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Mosul In Jihadist Hands, GMOsquitoes, Frenglish Video

Chilean students protesting against the government’s educational reforms clashed with police Tuesday in Santiago.
Chilean students protesting against the government’s educational reforms clashed with police Tuesday in Santiago.

Wednesday, June 11, 2014

As many as 500,000 people have been forced to flee their homes in Mosul, in northern Iraq, after Islamist fighters from the organization Islamic State of Iraq and the Levant took control of the city, the International Organization for Migration said in a statement. The al-Qaeda-linked group, which also fights in Syria, has extended its grip on northern Iraq, with the BBC relaying reports that they have seized the town of Baiji, home to the country’s largest oil-refinery.
Meanwhile in Washington, the four former employees of security firm Blackwater Worldwide who are accused of killing 14 Iraqi civilians in 2007 will stand trial today.

Ukraine and Russian representatives started a new round of gas supply talks in Brussels, with Moscow extending a deadline that expired yesterday until next Monday for Kiev to pay its gas bill. Negotiations are revolving around the terms of the contract, with Ukraine’s Prime Minister Arseniy Yatsenyuk announcing that he refused a discount that he saw as a “Russian trap”.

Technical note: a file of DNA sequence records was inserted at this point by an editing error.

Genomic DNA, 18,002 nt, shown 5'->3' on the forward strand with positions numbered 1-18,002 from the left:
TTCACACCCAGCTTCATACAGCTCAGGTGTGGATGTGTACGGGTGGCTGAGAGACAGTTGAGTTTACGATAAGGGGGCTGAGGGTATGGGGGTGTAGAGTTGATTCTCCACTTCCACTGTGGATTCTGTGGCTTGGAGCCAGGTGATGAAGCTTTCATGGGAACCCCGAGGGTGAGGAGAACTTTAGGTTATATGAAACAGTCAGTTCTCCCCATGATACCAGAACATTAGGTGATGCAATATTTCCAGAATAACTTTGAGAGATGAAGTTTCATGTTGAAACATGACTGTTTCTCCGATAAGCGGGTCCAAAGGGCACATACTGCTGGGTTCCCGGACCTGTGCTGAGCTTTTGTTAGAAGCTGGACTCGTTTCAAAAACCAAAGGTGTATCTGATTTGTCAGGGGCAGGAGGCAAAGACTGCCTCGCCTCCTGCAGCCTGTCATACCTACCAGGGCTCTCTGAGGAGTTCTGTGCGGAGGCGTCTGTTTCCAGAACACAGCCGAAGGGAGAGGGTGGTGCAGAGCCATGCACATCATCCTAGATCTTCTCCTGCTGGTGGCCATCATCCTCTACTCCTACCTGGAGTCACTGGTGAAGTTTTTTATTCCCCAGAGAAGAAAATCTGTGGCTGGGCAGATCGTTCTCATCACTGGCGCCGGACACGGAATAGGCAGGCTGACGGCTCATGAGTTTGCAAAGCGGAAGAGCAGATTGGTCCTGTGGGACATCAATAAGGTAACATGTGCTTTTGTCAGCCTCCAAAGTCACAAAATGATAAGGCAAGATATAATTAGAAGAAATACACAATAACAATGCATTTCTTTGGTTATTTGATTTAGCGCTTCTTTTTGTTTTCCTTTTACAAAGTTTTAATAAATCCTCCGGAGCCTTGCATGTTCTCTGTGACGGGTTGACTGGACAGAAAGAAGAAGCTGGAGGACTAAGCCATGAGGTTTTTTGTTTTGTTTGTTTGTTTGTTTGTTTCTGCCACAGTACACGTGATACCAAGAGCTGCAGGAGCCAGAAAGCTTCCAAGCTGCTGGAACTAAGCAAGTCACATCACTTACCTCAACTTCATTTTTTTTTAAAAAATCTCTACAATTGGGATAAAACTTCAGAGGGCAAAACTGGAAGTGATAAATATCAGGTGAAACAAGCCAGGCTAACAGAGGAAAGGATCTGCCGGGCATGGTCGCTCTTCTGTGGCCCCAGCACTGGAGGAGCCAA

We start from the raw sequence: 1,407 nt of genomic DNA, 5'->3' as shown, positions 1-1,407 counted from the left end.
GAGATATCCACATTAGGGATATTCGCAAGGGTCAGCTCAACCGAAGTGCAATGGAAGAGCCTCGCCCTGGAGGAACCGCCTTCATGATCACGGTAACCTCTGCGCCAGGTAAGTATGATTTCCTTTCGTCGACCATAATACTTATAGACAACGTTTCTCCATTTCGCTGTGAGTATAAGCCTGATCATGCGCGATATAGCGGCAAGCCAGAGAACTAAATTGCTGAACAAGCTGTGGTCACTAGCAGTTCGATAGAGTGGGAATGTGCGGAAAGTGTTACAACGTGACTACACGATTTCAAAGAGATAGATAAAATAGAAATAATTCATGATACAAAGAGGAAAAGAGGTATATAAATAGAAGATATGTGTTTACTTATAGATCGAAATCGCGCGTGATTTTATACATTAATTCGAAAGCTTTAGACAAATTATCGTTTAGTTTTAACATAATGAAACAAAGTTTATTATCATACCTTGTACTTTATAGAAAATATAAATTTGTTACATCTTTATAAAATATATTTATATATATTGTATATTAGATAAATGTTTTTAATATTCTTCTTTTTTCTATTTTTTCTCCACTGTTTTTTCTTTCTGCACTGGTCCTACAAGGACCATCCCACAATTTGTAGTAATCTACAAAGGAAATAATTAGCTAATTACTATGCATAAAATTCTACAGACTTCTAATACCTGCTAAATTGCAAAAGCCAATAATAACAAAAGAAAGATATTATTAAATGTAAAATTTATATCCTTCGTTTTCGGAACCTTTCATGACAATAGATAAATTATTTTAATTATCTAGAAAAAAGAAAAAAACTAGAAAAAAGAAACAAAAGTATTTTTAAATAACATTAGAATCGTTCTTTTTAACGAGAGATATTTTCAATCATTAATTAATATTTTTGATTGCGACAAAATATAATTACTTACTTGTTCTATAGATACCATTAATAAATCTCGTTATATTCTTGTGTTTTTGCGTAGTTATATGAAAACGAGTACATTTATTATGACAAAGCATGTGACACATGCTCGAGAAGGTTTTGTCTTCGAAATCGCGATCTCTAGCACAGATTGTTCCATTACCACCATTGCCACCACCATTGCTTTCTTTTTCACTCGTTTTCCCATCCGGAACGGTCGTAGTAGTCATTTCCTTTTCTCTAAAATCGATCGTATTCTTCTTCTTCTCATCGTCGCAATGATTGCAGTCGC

As Kiev’s “anti-terrorist operation” continues in the east, the country’s Health Minister said that at least 210 people, including 14 children, had been killed in recent clashes.

Chilean students protesting against the government’s educational reforms clashed with police in Santiago.

Thailand is facing potential economic sanctions after revelations made yesterday by British newspaper The Guardian of a particularly violent modern-day slavery network linked to the global shrimp supply chain. In the United States, Walmart and Costco said they were taking action in response to the investigation, while the State Department is reportedly intending to launch a review that could lead to Thailand being place on a human trafficking blacklist, triggering economic sanctions and the end of development aid.

The U.S. House Majority leader Eric Cantor was defeated in Virginia’s 7th district by David Brat, a Tea Party challenger, in what The New York Times describes as “one of the most stunning primary election upsets in congressional history.” Cantor, who had been tipped to succeed John Boehner as Speaker of the House, only got 44.5% of the vote, with his opponent gathering 55.5% after a campaign centered mainly on immigration. For The Washington Post, Brat, an economics professor who campaigned with little more than $200,000, “has just taught Washington — and one of its most powerful leaders — a lesson in humility.”

Writing in Bogota daily El Espectador, Colombian novelist José Luis Garcés González offers a cutting take on soccer’s role in contemporary society around the world.
“In many societies, soccer tends to replace everything, sweeping aside political proposals, religious beliefs, family ties, economic upheaval and social injustice. It represents faith, the mother of all passions, and, in a word, ideology. Perhaps only love supercedes it …”
Read the full article: Soccer, The New Opiate Of The Masses.